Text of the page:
ILNews

Court: Buyer's remorse doesn't entitle refund

Jennifer Nelson
January 1, 2007
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An Indiana Supreme Court ruling reinforces the phrase "buyer beware" during tax sales, affirming that a purchaser at a tax sale who doesn't seek a tax deed as required under Indiana Code is not entitled to a partial refund of the purchase price.

In the case In Re: Parcels Sold for Delinquent Taxes, Vanderburgh County Auditor et al. v. Michiana Campgrounds, LLC, 82S01-0701-CV2, the Supreme Court yesterday reversed the trial court's grant of Michiana's motion for a refund of the purchase price of three properties it purchased in a tax sale, minus a 25 percent penalty. Vanderburgh County refused to refund the money, arguing Michiana didn't meet the requirements under Indiana Code to receive a refund.

Under Indiana Code, purchasers at a tax sale are able to receive refunds of the purchase price minus 25 percent of the price if the purchaser follows the requirements under Indiana Code to obtain a tax deed but are refused the deed by the court.

In this case, Michiana never attempted to ask for a tax deed on three of the properties it purchased before it asked for a refund of the properties, minus the 25 percent penalty. The county auditor refused to issue a refund because Michiana chose to not follow the necessary steps under Indiana Code to be entitled to the refund. Both the trial court and the Court of Appeals ordered Vanderburgh County to refund the purchase prices minus the 25 percent penalty, citing I.C. 6-1.1-25-4.6(d).

The county argued Michiana shouldn't receive the refund because according to that statute, refunds are only granted if the purchaser has filed a petition for a tax deed. Because Michiana issued the first notice under section 4.5, but did not fulfill the requirements under section 4.6, Michiana should not receive a refund of any amount.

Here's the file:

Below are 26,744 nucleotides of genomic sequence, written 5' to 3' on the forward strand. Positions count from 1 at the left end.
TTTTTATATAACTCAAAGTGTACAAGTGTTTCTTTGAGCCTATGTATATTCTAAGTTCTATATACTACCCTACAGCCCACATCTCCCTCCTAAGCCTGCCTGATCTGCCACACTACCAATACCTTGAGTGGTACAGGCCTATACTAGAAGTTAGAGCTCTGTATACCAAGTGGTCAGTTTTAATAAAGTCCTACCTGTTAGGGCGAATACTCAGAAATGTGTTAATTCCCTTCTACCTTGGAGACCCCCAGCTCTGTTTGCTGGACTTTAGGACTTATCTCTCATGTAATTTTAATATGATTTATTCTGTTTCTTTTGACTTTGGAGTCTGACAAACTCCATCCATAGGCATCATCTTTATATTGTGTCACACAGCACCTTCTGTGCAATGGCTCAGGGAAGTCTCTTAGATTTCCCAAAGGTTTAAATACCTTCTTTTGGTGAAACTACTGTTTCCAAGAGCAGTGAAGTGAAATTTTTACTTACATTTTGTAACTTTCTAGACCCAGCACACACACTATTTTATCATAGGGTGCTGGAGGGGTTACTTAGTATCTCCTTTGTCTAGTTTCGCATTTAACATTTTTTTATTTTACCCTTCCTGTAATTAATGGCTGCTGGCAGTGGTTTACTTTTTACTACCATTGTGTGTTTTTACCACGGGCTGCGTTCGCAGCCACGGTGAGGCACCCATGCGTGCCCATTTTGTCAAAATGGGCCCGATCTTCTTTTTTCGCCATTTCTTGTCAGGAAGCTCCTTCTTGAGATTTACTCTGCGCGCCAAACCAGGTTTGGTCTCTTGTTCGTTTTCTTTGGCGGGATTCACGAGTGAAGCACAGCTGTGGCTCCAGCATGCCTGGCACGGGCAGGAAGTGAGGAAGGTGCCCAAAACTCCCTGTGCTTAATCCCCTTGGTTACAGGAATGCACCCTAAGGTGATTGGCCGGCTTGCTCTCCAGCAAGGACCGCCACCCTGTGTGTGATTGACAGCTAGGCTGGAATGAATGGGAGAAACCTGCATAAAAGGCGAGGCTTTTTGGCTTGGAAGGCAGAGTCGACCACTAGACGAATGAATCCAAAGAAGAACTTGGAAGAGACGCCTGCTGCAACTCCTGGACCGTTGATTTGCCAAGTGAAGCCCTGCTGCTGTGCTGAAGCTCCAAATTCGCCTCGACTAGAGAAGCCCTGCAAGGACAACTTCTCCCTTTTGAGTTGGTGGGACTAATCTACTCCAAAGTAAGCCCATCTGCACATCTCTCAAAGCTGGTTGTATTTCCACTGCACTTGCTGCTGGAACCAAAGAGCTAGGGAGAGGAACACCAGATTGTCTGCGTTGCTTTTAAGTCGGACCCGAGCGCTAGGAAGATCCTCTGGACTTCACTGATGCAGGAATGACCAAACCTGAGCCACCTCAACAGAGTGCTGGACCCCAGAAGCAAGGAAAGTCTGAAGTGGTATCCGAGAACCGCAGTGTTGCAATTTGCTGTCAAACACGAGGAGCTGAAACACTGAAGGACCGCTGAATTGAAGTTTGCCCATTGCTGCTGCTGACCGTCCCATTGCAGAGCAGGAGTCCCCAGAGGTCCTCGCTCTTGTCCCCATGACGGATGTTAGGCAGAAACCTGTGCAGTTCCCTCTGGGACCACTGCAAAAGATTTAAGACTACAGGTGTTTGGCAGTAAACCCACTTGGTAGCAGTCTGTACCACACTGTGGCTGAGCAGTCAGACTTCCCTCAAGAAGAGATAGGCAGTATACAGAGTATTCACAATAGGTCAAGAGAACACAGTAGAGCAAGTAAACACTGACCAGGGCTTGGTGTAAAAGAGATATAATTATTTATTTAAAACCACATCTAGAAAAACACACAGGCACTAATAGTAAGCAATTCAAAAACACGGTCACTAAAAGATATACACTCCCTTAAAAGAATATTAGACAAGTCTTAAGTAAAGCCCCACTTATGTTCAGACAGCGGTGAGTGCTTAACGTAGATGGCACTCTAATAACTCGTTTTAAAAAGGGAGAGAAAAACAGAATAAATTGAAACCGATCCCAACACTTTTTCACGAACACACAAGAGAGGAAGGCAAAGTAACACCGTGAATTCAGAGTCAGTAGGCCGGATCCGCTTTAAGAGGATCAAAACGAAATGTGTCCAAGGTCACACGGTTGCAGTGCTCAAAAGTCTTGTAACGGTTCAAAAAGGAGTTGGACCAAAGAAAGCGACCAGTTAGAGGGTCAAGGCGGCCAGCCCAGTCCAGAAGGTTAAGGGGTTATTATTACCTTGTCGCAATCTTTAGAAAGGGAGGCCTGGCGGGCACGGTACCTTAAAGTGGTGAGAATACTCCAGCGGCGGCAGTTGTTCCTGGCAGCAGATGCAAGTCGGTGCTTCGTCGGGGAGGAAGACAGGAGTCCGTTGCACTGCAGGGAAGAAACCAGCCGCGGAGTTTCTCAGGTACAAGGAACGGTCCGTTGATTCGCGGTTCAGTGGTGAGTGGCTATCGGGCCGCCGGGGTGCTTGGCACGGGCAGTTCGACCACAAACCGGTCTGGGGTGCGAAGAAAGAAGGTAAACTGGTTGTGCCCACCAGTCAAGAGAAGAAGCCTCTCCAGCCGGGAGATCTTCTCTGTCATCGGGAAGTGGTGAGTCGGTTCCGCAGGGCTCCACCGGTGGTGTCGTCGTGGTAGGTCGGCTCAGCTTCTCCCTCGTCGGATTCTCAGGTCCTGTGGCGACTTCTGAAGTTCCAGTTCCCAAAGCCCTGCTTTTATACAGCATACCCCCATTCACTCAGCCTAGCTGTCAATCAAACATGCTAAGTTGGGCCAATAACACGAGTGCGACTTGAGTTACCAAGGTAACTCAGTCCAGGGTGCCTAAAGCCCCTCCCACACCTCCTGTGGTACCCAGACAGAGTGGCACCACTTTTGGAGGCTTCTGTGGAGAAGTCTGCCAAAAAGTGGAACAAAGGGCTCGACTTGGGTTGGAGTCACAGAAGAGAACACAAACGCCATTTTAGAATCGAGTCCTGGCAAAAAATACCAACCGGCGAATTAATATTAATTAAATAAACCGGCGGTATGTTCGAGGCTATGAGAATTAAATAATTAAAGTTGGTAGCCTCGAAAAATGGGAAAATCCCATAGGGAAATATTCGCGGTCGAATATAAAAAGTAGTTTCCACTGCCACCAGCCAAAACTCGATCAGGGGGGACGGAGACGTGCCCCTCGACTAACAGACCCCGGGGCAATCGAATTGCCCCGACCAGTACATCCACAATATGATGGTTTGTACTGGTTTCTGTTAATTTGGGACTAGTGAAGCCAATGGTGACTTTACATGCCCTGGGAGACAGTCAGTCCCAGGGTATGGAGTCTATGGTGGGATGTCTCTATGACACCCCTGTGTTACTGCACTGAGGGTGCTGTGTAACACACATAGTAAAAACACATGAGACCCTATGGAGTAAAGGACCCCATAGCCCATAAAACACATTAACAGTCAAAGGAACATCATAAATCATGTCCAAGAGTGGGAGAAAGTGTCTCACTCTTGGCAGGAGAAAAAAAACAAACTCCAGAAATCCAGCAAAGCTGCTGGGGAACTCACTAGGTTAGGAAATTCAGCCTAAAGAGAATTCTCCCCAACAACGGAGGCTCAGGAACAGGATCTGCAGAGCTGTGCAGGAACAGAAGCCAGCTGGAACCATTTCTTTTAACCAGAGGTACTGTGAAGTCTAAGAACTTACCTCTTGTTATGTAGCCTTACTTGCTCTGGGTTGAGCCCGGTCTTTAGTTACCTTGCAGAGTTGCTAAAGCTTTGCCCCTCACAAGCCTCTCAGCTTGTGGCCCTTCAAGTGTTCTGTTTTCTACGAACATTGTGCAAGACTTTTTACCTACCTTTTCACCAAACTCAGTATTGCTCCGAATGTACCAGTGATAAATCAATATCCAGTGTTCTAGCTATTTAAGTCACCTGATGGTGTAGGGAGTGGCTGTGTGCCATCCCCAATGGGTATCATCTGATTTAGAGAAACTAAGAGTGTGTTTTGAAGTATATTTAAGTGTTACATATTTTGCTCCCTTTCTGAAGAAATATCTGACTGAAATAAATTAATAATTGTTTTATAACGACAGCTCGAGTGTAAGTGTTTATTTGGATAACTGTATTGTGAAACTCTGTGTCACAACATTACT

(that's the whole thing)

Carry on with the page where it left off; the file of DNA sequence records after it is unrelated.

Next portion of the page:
The Supreme Court ruled that tax sale purchasers have to make a "bona fide attempt" to comply with requirements under Indiana Code to obtain a refund. Because Michiana never applied for a tax deed, it couldn't be denied one by the court, which would enable the company to receive the refund minus the penalty. "We think that the statutory reference to 'refusal' purposefully limits refunds to purchasers who go to the time and expense of seeking a deed. Buyer's remorse is not a basis for a refund," wrote Justice Theodore Boehm.
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  1. You can put your photos anywhere you like... When someone steals it they know it doesn't belong to them. And, a man getting a divorce is automatically not a nice guy...? That's ridiculous. Since when is need of money a conflict of interest? That would mean that no one should have a job unless they are already financially solvent without a job... A photographer is also under no obligation to use a watermark (again, people know when a photo doesn't belong to them) or provide contact information. Hey, he didn't make it easy for me to pay him so I'll just take it! Well heck, might as well walk out of the grocery store with a cart full of food because the lines are too long and you don't find that convenient. "Only in Indiana." Oh, now you're passing judgement on an entire state... What state do you live in? I need to characterize everyone in your state as ignorant and opinionated. And the final bit of ignorance; assuming a photo anyone would want is lucky and then how much does your camera have to cost to make it a good photo, in your obviously relevant opinion?

  2. Seventh Circuit Court Judge Diane Wood has stated in “The Rule of Law in Times of Stress” (2003), “that neither laws nor the procedures used to create or implement them should be secret; and . . . the laws must not be arbitrary.” According to the American Bar Association, Wood’s quote drives home this point: The rule of law also requires that people can expect predictable results from the legal system; this is what Judge Wood implies when she says that “the laws must not be arbitrary.” Predictable results mean that people who act in the same way can expect the law to treat them in the same way. If similar actions do not produce similar legal outcomes, people cannot use the law to guide their actions, and a “rule of law” does not exist.

  3. Linda, I sure hope you are not seeking a law license, for such eighteenth century sentiments could result in your denial in some jurisdictions minting attorneys for our tolerant and inclusive profession.

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